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  • Obama Taps Nobel Physicist
Dec 2008
CHICAGO, Ill., Dec. 12, 2008 – President-elect Barack Obama has announced that Nobel prize-winning physicist Steven Chu has been selected as the US secretary of energy.

Steven-Chu.jpgChu, director of Lawrence Berkley National Laboratory since 2004, is a strong advocate of alternative and renewable energy research. His own research has resulted in numerous awards, including the 1997 Nobel Prize in Physics, shared with Claude Cohen-Tannoudji and William D. Phillips, for developing methods to cool and trap atoms with laser light.

Considered one of the Department of Energy’s most challenging jobs in government, Chu will be a key player in the research and development of alternative energy sources needed to replace fossil fuels. He will also have the task of maintaining and developing the nation’s nuclear weapons stockpile, and modernizing the nation’s electrical power delivery system. 

By tapping a Washington-outsider as the US secretary of energy, Obama is sending a strong message that science and not politics will lead the incoming administration’s quest to develop environmentally friendly energy sources and solutions, while reducing greenhouse gas emissions.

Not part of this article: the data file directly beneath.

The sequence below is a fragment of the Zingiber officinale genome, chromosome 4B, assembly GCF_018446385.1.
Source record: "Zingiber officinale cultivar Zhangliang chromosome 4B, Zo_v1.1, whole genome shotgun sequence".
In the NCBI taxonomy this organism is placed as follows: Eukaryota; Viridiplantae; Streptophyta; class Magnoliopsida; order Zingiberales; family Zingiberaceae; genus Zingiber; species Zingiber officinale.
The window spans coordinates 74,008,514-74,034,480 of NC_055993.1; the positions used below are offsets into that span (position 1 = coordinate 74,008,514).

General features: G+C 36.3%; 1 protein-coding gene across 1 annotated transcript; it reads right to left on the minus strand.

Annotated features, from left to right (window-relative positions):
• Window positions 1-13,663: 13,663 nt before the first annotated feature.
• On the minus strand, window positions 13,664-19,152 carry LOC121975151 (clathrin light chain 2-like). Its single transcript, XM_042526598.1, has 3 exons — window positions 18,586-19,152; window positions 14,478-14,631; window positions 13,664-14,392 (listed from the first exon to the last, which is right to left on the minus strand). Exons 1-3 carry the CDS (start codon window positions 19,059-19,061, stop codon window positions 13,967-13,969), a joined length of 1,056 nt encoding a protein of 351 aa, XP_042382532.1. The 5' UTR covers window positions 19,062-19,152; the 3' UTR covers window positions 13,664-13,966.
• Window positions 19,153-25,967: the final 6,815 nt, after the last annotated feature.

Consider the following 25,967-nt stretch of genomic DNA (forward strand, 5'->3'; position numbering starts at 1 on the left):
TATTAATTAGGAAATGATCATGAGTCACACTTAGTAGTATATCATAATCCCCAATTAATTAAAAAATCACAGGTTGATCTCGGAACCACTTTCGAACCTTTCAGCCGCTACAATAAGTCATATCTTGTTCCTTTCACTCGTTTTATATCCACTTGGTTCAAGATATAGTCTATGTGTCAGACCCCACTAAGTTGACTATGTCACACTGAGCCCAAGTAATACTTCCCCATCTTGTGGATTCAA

Since its creation in 1977, the DoE, which is considered the most science-intensive of all federal agencies, has been led by only one other working scientist.

Obama is also expected to name Nancy Sutley, to chair the White House Council on Environmental Quality, Lisa P. Jackson to head the EPA, and Carol M. Browner to oversee energy, environment and climate change policy.

For more information about Steven Chu, visit:

The technology of generating and harnessing light and other forms of radiant energy whose quantum unit is the photon. The science includes light emission, transmission, deflection, amplification and detection by optical components and instruments, lasers and other light sources, fiber optics, electro-optical instrumentation, related hardware and electronics, and sophisticated systems. The range of applications of photonics extends from energy generation to detection to communications and...
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